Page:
Update: The San Diego City Council on June 13 approved a version of the ordinance that calls for parks to be covered by the ban only if the city determines “there is a significant public health and safety risk” and signs are posted. Read the latest here.
Eight months ago, Mayor Todd Gloria gave police a directive: Order homeless residents to take down their tents during the day.
For a handful of days, police gave those commands. Tents never came down on a broad scale and they returned to sidewalks in Barrio Logan and East Village within days of the initial orders. There is now no indication, anywhere, that the mayor’s directive resulted in any sustained police action.
Police in the time since have emphasized a staffing shortage as police response times balloon. Police have said they didn’t have the bandwidth to consistently enforce the order.
Yet police say they plan to enforce an ordinance pushed by downtown City Councilman Stephen Whitburn and Mayor Todd Gloria – and that elements of the proposal will make it easier for them to police homeless encampments. They also have some ideas on how to address staffing challenges that have long hampered their efforts to clamp down on homeless camps.
“This will give us an opportunity to do a more thorough enforcement along with, the idea is to try and use existing patrol officers to help maintain once it’s been cleaned out,” Assistant Police Chief Bernie Colon said Wednesday.
The proposed ordinance would ban homeless camps in public spaces at all times when shelter is available. When shelter isn’t available, tents would still be banned within two blocks of schools or shelters as well as in parks, canyons and along transit hubs and waterways.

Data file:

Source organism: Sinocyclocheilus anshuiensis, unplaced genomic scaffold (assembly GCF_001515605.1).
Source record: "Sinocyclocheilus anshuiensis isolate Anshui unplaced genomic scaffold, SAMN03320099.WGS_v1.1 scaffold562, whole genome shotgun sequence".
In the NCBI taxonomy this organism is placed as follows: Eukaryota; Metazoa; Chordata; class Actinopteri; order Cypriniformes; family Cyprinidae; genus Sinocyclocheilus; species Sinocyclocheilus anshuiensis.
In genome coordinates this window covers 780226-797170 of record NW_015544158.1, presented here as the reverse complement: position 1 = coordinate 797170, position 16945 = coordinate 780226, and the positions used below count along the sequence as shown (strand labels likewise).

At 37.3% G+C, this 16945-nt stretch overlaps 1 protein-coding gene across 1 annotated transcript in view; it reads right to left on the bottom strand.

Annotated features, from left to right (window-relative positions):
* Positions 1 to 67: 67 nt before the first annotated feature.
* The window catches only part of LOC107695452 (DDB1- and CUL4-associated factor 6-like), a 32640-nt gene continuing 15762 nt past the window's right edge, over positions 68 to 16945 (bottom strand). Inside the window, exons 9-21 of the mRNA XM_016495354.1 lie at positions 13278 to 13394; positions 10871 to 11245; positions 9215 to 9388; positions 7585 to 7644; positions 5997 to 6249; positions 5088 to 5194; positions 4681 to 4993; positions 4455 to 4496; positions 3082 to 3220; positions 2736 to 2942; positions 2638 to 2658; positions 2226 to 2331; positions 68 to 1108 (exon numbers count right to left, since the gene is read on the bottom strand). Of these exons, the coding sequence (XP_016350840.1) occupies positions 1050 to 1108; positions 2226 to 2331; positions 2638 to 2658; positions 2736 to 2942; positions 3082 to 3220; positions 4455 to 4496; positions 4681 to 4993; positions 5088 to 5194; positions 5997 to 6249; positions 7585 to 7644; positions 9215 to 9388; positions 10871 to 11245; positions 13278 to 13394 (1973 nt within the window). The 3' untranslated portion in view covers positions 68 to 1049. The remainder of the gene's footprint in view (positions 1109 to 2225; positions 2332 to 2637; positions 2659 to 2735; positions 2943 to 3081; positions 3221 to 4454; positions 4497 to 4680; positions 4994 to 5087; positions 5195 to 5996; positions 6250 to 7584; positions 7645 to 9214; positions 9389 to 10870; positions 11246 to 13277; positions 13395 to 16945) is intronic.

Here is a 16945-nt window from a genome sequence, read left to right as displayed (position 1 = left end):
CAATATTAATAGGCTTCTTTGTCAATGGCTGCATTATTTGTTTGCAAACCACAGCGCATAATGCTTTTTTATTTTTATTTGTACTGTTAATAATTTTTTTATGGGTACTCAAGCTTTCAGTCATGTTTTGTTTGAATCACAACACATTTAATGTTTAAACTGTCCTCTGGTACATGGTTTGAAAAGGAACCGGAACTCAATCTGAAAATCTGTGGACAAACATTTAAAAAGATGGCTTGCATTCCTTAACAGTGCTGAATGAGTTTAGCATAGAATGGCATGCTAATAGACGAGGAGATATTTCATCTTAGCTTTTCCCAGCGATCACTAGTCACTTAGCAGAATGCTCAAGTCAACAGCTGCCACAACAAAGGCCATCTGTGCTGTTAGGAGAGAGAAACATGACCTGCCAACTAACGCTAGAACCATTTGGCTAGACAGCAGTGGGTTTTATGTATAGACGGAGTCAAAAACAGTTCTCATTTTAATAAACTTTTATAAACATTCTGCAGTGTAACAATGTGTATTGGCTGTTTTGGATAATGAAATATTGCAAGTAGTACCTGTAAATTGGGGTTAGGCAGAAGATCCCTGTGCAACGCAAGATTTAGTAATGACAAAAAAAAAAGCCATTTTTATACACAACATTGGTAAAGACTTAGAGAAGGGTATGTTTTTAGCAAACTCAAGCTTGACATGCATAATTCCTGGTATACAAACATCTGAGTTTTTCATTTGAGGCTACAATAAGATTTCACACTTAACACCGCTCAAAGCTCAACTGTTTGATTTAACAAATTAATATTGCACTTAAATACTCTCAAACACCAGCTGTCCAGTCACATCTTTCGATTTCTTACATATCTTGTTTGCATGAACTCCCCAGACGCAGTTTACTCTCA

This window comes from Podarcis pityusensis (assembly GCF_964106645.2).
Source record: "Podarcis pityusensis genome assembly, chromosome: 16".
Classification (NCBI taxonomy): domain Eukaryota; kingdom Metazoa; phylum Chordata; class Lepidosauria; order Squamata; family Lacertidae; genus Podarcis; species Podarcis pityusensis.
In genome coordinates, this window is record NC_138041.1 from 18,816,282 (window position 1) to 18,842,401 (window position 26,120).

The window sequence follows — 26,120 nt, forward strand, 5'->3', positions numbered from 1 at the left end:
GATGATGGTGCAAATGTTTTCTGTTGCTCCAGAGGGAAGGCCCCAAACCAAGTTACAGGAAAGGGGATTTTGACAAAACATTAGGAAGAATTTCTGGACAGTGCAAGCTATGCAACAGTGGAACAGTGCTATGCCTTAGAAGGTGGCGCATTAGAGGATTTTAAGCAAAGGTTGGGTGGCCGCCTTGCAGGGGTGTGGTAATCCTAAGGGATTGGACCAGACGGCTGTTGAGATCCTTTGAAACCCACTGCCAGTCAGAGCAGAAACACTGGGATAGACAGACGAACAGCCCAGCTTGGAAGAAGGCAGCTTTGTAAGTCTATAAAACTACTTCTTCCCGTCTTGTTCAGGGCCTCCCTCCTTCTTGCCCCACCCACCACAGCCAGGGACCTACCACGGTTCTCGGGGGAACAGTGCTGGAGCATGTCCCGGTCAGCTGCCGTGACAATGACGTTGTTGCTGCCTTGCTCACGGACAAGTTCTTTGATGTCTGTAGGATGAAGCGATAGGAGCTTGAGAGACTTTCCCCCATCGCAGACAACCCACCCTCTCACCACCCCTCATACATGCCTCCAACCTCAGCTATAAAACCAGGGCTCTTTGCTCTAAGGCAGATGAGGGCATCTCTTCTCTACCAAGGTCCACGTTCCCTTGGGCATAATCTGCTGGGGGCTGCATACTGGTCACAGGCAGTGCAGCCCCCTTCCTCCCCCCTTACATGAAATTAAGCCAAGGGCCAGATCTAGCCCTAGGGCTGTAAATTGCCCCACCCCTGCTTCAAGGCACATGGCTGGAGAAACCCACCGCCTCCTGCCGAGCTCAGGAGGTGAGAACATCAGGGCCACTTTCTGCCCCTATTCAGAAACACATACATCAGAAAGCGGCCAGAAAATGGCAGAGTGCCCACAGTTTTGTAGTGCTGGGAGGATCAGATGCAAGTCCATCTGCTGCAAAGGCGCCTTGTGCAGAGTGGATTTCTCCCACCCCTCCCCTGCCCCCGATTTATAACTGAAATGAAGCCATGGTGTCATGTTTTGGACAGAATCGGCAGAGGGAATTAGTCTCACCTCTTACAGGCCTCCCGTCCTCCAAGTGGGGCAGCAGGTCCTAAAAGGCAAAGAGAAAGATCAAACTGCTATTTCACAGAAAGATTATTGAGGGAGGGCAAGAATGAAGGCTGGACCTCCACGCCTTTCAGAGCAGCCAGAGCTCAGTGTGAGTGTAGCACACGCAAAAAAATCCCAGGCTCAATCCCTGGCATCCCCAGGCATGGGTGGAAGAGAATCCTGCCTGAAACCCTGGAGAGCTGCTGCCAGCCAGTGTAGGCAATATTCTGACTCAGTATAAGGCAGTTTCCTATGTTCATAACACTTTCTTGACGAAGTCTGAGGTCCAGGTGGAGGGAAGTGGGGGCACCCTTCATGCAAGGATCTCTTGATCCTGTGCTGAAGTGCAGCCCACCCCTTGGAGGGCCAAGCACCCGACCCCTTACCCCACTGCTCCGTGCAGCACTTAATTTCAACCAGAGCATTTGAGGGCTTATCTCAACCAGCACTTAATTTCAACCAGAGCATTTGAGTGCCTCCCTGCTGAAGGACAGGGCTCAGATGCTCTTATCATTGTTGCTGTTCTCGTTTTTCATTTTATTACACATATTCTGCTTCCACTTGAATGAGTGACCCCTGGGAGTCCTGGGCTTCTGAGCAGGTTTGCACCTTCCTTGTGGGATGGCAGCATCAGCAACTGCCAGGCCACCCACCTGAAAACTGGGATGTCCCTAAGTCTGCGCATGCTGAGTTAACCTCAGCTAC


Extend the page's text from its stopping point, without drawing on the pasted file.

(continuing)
If the City Council approves it next Tuesday, Colon said police expect to first order unsheltered people staying in tents to leave parks and areas within two blocks of schools.
For now, officers in the police department’s Neighborhood Policing Division typically lead enforcement of offenses involving homelessness including encroachment. They first offer shelter and warnings, then citations and arrests if unsheltered residents refuse.
After NPD officers crack down in a particular area, they typically quickly refocus on another area, allowing encampments to build back up.
Colon said patrol officers will now follow up in areas where camps have been cleared to ensure that doesn’t happen – and that the more expansive language of the ordinance will ensure police can force folks to move.
Encroachment, a violation years ago designed to combat errant trash bins, is now the foremost violation police use to crack down on homeless camps. It simply bars blocking sidewalks.
That means someone can’t be cited for setting up camp in a park or near a school unless they’re specifically blocking a sidewalk. Whitburn’s ordinance could change that.
“It’s much easier for the officers because it’s simple,” Colon said. “It’s a two-block area. They can’t camp in this area. They can’t have an encampment there.”
Colon said he expects the city’s plan to open two safe campsites will aid in urging unhoused people to move on too.
If unsheltered people don’t accept offers of shelter or a spot at one of the safe campsites, they will be cited or arrested.
Police also hope to have some staffing reinforcements.
Colon said San Diego police want to partner with officers for school districts within the city since the enforcement will presumably help their schools and students.
Police have also been talking to the City Attorney’s Office about what it will take to ensure citations and arrests result in successful prosecutions, Colon said.
In a City Attorney’s Office memo issued last week, Senior Chief Deputy City Attorney Heather Ferbert recommended police adopt procedures to ensure enforcement complies with a 2018 federal appeals court ruling barring municipalities from citing homeless people for sleeping on sidewalks if no other shelter is available.
Ferbert called for police to create a training bulletin to establish required documentation and “assist in gathering evidence necessary for successful prosecution.”
Colon said police are in talks with the City Attorney’s Office.
Last week, Gloria told Voice of San Diego that the ordinance won’t have an “overnight” impact throughout the city if it’s enacted.
Colon shared that sentiment.
“We have to pick a spot and start,” Colon said.
If the ordinance is approved by the City Council, a second reading will be required, Gloria will need to sign it and then there will be at least a 30-day waiting period before it’s enacted.